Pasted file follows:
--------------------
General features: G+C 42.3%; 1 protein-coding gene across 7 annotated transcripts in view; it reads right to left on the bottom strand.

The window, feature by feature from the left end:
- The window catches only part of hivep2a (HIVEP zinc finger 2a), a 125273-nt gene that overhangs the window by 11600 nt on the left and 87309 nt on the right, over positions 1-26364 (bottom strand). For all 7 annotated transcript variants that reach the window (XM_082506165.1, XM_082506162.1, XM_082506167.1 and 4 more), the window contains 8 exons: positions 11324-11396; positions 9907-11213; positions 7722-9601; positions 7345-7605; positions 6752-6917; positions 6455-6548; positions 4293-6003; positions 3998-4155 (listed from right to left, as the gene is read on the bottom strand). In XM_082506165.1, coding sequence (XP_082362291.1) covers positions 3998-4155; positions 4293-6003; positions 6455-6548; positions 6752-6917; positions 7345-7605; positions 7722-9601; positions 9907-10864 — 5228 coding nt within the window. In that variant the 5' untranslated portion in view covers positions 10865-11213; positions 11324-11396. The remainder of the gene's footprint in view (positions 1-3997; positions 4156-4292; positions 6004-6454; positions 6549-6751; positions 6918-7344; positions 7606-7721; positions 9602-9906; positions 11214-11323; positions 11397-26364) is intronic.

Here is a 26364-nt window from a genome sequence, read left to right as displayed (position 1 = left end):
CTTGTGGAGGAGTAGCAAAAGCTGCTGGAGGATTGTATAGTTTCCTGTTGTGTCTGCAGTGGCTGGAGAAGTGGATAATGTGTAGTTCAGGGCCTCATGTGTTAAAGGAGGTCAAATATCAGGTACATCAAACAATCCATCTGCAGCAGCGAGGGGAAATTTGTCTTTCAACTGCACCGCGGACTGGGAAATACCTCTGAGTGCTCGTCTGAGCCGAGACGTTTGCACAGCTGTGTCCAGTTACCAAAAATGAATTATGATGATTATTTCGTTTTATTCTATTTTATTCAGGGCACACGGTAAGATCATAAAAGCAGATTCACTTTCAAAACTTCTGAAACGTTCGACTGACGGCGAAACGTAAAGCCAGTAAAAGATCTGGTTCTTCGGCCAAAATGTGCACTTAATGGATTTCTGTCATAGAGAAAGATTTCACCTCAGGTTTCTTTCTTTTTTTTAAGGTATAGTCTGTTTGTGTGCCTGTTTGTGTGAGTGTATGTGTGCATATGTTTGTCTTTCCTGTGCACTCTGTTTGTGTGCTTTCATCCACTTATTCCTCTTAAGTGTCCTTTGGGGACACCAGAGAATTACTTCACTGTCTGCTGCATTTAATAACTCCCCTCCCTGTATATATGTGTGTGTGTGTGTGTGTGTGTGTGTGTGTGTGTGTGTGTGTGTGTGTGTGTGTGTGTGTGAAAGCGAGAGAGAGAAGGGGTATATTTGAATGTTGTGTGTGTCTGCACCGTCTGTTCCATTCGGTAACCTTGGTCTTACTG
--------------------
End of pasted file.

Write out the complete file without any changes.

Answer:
General features: G+C 42.3%; 1 protein-coding gene across 7 annotated transcripts in view; it reads right to left on the bottom strand.

The window, feature by feature from the left end:
- The window catches only part of hivep2a (HIVEP zinc finger 2a), a 125273-nt gene that overhangs the window by 11600 nt on the left and 87309 nt on the right, over positions 1-26364 (bottom strand). For all 7 annotated transcript variants that reach the window (XM_082506165.1, XM_082506162.1, XM_082506167.1 and 4 more), the window contains 8 exons: positions 11324-11396; positions 9907-11213; positions 7722-9601; positions 7345-7605; positions 6752-6917; positions 6455-6548; positions 4293-6003; positions 3998-4155 (listed from right to left, as the gene is read on the bottom strand). In XM_082506165.1, coding sequence (XP_082362291.1) covers positions 3998-4155; positions 4293-6003; positions 6455-6548; positions 6752-6917; positions 7345-7605; positions 7722-9601; positions 9907-10864 — 5228 coding nt within the window. In that variant the 5' untranslated portion in view covers positions 10865-11213; positions 11324-11396. The remainder of the gene's footprint in view (positions 1-3997; positions 4156-4292; positions 6004-6454; positions 6549-6751; positions 6918-7344; positions 7606-7721; positions 9602-9906; positions 11214-11323; positions 11397-26364) is intronic.

Here is a 26364-nt window from a genome sequence, read left to right as displayed (position 1 = left end):
CTTGTGGAGGAGTAGCAAAAGCTGCTGGAGGATTGTATAGTTTCCTGTTGTGTCTGCAGTGGCTGGAGAAGTGGATAATGTGTAGTTCAGGGCCTCATGTGTTAAAGGAGGTCAAATATCAGGTACATCAAACAATCCATCTGCAGCAGCGAGGGGAAATTTGTCTTTCAACTGCACCGCGGACTGGGAAATACCTCTGAGTGCTCGTCTGAGCCGAGACGTTTGCACAGCTGTGTCCAGTTACCAAAAATGAATTATGATGATTATTTCGTTTTATTCTATTTTATTCAGGGCACACGGTAAGATCATAAAAGCAGATTCACTTTCAAAACTTCTGAAACGTTCGACTGACGGCGAAACGTAAAGCCAGTAAAAGATCTGGTTCTTCGGCCAAAATGTGCACTTAATGGATTTCTGTCATAGAGAAAGATTTCACCTCAGGTTTCTTTCTTTTTTTTAAGGTATAGTCTGTTTGTGTGCCTGTTTGTGTGAGTGTATGTGTGCATATGTTTGTCTTTCCTGTGCACTCTGTTTGTGTGCTTTCATCCACTTATTCCTCTTAAGTGTCCTTTGGGGACACCAGAGAATTACTTCACTGTCTGCTGCATTTAATAACTCCCCTCCCTGTATATATGTGTGTGTGTGTGTGTGTGTGTGTGTGTGTGTGTGTGTGTGTGTGTGTGTGTGTGTGTGTGAAAGCGAGAGAGAGAAGGGGTATATTTGAATGTTGTGTGTGTCTGCACCGTCTGTTCCATTCGGTAACCTTGGTCTTACTG